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Press Release

Congresswoman Waters Urges Senate to Pass the Stop AIDS in Prison Act

September 25, 2008

Washington, D.C. -- Yesterday, Rep. Maxine Waters (D CA) sent a letter to the Chairman and Ranking Member of the Senate Committee on the Judiciary, urging them to pass H.R. 1943, the Stop AIDS in Prison Act, before Congress adjourns. The Stop AIDS in Prison Act was passed by the House of Representatives last year by voice vote under suspension of the rules. The bill was then referred to the Senate where it remains pending in the Judiciary Committee.

"The Stop AIDS in Prison Act is a bold step to stop the spread of HIV/AIDS in our nation's prisons and to prevent inmates from infecting other persons in the community following their release from prison," said Congresswoman Waters.

The Congresswoman's letter was signed by Rep. John Conyers, Chairman of the House Judiciary Committee; Rep. Lamar S. Smith, Ranking Member of the House Judiciary Committee; Rep. Robert C. Scott, Chairman of the Judiciary Subcommittee on Crime, Terrorism, and Homeland Security, which has jurisdiction over federal prisons; and Rep. Randy Forbes, former Ranking Member of that subcommittee.

"The Stop AIDS in Prison Act has the strong support of House Judiciary leaders, and it is critical that the Senate pass this bill before Congress adjourns," said the Congresswoman.

The Stop AIDS in Prison Act requires the Federal Bureau of Prisons to develop a comprehensive policy to provide HIV testing, treatment and prevention for inmates in Federal prisons. This bill requires the Bureau of Prisons to test all Federal prison inmates for HIV upon entering prison and again prior to release from prison, unless the inmate opts out of taking the test. The bill also requires HIV/AIDS prevention education for all inmates and comprehensive treatment for those inmates who test positive.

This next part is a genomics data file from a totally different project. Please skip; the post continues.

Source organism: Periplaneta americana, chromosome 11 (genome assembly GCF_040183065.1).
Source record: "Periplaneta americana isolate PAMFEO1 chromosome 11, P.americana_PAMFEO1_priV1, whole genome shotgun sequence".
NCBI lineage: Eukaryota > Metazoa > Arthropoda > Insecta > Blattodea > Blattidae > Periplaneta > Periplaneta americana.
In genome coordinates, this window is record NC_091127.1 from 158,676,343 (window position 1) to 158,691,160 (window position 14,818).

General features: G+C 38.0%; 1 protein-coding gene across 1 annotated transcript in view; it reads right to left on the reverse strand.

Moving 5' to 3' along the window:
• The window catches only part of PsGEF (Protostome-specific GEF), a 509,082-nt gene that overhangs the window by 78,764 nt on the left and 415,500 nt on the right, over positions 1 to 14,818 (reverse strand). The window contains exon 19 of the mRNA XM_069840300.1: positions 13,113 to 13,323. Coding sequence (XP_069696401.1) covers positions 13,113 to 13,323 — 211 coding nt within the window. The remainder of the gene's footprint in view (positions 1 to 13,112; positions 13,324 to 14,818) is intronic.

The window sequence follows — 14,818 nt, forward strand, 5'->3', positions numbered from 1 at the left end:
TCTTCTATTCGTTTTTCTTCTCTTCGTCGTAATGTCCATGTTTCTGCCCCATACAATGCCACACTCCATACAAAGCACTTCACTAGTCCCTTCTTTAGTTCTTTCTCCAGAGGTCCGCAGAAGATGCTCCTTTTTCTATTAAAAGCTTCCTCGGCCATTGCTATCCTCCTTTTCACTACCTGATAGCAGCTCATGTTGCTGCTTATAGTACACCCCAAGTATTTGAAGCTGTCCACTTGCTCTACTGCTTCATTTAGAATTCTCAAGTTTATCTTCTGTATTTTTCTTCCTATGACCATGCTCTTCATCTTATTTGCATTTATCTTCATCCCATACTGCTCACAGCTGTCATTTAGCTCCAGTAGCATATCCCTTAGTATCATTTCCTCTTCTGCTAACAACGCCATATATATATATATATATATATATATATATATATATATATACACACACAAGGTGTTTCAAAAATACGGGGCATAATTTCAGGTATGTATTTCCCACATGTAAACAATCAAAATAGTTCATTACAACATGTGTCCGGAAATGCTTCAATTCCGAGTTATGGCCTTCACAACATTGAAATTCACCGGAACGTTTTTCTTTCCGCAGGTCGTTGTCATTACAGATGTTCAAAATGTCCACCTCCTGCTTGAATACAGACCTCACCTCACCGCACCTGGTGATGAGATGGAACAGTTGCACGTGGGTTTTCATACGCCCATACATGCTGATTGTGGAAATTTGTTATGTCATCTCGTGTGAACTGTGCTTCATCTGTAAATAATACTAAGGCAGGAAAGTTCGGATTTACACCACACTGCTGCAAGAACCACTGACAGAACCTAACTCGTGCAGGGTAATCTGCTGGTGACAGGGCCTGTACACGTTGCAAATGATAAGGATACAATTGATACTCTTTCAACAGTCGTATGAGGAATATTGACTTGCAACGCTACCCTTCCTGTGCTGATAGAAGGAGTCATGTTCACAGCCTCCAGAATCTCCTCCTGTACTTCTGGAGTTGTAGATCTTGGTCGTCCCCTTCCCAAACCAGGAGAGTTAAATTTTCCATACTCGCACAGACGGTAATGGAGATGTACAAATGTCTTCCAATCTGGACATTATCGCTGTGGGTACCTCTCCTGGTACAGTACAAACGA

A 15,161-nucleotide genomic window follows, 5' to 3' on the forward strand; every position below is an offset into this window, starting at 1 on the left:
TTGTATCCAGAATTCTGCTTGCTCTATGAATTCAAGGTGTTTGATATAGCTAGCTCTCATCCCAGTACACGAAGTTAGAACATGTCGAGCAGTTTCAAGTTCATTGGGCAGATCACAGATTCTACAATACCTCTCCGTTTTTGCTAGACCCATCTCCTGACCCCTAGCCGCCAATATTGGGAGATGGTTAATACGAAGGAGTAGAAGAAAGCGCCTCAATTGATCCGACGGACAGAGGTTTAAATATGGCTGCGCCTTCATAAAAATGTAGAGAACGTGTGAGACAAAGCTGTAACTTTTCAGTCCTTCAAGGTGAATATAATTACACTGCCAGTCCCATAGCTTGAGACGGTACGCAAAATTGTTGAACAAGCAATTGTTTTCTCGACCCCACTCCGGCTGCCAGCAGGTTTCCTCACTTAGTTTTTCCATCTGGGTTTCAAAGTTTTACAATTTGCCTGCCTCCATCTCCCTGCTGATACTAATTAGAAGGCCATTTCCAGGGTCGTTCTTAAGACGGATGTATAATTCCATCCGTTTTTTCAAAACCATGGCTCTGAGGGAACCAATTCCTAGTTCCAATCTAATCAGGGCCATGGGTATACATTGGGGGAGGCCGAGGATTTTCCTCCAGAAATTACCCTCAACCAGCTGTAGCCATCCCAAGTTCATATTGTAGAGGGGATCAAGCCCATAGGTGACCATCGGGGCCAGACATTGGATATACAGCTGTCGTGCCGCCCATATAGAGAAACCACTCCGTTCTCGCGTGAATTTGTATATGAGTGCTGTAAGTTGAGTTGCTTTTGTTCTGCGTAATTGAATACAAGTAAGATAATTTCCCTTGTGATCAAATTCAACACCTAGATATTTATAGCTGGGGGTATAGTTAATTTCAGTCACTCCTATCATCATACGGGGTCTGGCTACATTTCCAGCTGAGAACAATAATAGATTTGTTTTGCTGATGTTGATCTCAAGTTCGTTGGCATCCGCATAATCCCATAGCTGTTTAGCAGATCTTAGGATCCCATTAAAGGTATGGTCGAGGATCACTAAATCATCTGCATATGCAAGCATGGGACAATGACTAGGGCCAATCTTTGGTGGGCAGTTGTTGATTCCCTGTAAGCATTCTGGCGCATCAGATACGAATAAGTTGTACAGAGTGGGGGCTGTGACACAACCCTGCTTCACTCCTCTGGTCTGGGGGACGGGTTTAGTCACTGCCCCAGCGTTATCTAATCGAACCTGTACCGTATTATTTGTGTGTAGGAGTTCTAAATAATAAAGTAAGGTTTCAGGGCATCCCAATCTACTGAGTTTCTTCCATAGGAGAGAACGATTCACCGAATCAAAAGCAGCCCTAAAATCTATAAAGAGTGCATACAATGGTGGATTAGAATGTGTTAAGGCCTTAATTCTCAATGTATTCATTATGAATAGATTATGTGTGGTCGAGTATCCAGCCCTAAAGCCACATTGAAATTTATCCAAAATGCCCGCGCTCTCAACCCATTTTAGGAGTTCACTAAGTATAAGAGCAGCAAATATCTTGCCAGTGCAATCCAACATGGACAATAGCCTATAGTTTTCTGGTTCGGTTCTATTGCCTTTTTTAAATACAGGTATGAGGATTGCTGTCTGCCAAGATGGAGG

"AIDS is spreading in our nation's jails and prisons. In 2005, the Department of Justice reported that the rate of confirmed AIDS cases in prisons was three times higher than in the general population. We need to take the threat of HIV/AIDS seriously and confront it in every institution of our society. That includes our nation's prison system," said the Congresswoman.

The Stop AIDS in Prison Act was endorsed by several prominent HIV/AIDS advocacy organizations, including AIDS Action, The AIDS Institute, the National Minority AIDS Council, the AIDS Healthcare Foundation, the HIV Medicine Association, AIDS Project Los Angeles, and BIENESTAR (a Latino community service and advocacy organization), as well as the Los Angeles County Board of Supervisors and the Los Angeles Times.

Congresswoman Waters is the Co-Chair of the AIDS Task Force of the Congressional Black Caucus. She has sponsored four initiatives in the 110th Congress to promote HIV/AIDS awareness, prevention, testing and treatment.

  1. She introduced H.R. 822, the Routine HIV/AIDS Screening Coverage Act. This bill would require health insurance plans to cover routine HIV tests under the same terms and conditions as other routine health screenings and therefore encourage and enable more Americans to be tested for HIV/AIDS. This bill has over 40 cosponsors.
  2. She is continuing her efforts to expand the Minority AIDS Initiative, which she established back in 1998 to expand HIV testing, treatment and prevention among racial and ethnic minorities. HIV/AIDS is more prevalent in minority communities. On March 19, 2008, she sent a letter to House appropriators requesting $610 million for the Minority AIDS Initiative in fiscal year 2009, and 79 Members of Congress signed her letter.
  3. She introduced H.R. 1943, the Stop AIDS in Prison Act, which was passed by the House of Representatives on September 25, 2007, and now awaits consideration in the Senate.
  4. She introduced H.Res. 1359, a resolution to honor the first annual National Clinicians HIV/AIDS Testing and Awareness Day. A total of 29 Members of Congress cosponsored this resolution.

This article was provided by National Minority AIDS Council. Visit NMAC's website to find out more about their activities, publications and services.
See Also
Quiz: Are You at Risk for HIV?
10 Common Fears About HIV Transmission
HIV Prevention & the Incarcerated


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